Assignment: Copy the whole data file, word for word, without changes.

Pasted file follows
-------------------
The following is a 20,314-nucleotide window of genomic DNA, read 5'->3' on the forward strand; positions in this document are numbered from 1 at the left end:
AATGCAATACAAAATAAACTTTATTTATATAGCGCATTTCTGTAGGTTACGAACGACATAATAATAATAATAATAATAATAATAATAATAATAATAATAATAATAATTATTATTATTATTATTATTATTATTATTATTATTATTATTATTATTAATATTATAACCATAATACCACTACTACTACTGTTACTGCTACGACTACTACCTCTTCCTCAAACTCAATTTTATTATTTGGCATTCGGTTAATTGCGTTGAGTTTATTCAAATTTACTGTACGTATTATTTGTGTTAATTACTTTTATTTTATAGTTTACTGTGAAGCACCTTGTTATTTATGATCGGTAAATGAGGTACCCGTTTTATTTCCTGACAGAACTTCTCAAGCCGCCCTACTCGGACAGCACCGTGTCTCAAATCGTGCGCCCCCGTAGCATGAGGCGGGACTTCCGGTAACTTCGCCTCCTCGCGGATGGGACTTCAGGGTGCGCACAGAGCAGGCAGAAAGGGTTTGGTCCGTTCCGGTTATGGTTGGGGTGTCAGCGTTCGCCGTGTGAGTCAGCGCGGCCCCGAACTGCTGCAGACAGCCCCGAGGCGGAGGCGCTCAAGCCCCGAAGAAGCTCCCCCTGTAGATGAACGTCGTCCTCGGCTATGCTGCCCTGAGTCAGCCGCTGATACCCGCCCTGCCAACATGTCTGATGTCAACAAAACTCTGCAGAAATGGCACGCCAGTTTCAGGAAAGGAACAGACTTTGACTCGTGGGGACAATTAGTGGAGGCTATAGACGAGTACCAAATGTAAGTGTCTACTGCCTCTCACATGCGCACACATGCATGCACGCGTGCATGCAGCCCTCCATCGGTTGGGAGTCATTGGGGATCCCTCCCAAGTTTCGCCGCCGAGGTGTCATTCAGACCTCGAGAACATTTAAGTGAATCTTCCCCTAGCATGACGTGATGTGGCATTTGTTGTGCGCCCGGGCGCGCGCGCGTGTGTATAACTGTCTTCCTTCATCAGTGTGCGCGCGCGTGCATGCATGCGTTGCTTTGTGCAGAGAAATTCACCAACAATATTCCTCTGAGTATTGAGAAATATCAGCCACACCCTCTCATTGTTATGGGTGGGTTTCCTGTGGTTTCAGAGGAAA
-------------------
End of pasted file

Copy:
The following is a 20,314-nucleotide window of genomic DNA, read 5'->3' on the forward strand; positions in this document are numbered from 1 at the left end:
AATGCAATACAAAATAAACTTTATTTATATAGCGCATTTCTGTAGGTTACGAACGACATAATAATAATAATAATAATAATAATAATAATAATAATAATAATAATAATTATTATTATTATTATTATTATTATTATTATTATTATTATTATTATTAATATTATAACCATAATACCACTACTACTACTGTTACTGCTACGACTACTACCTCTTCCTCAAACTCAATTTTATTATTTGGCATTCGGTTAATTGCGTTGAGTTTATTCAAATTTACTGTACGTATTATTTGTGTTAATTACTTTTATTTTATAGTTTACTGTGAAGCACCTTGTTATTTATGATCGGTAAATGAGGTACCCGTTTTATTTCCTGACAGAACTTCTCAAGCCGCCCTACTCGGACAGCACCGTGTCTCAAATCGTGCGCCCCCGTAGCATGAGGCGGGACTTCCGGTAACTTCGCCTCCTCGCGGATGGGACTTCAGGGTGCGCACAGAGCAGGCAGAAAGGGTTTGGTCCGTTCCGGTTATGGTTGGGGTGTCAGCGTTCGCCGTGTGAGTCAGCGCGGCCCCGAACTGCTGCAGACAGCCCCGAGGCGGAGGCGCTCAAGCCCCGAAGAAGCTCCCCCTGTAGATGAACGTCGTCCTCGGCTATGCTGCCCTGAGTCAGCCGCTGATACCCGCCCTGCCAACATGTCTGATGTCAACAAAACTCTGCAGAAATGGCACGCCAGTTTCAGGAAAGGAACAGACTTTGACTCGTGGGGACAATTAGTGGAGGCTATAGACGAGTACCAAATGTAAGTGTCTACTGCCTCTCACATGCGCACACATGCATGCACGCGTGCATGCAGCCCTCCATCGGTTGGGAGTCATTGGGGATCCCTCCCAAGTTTCGCCGCCGAGGTGTCATTCAGACCTCGAGAACATTTAAGTGAATCTTCCCCTAGCATGACGTGATGTGGCATTTGTTGTGCGCCCGGGCGCGCGCGCGTGTGTATAACTGTCTTCCTTCATCAGTGTGCGCGCGCGTGCATGCATGCGTTGCTTTGTGCAGAGAAATTCACCAACAATATTCCTCTGAGTATTGAGAAATATCAGCCACACCCTCTCATTGTTATGGGTGGGTTTCCTGTGGTTTCAGAGGAAA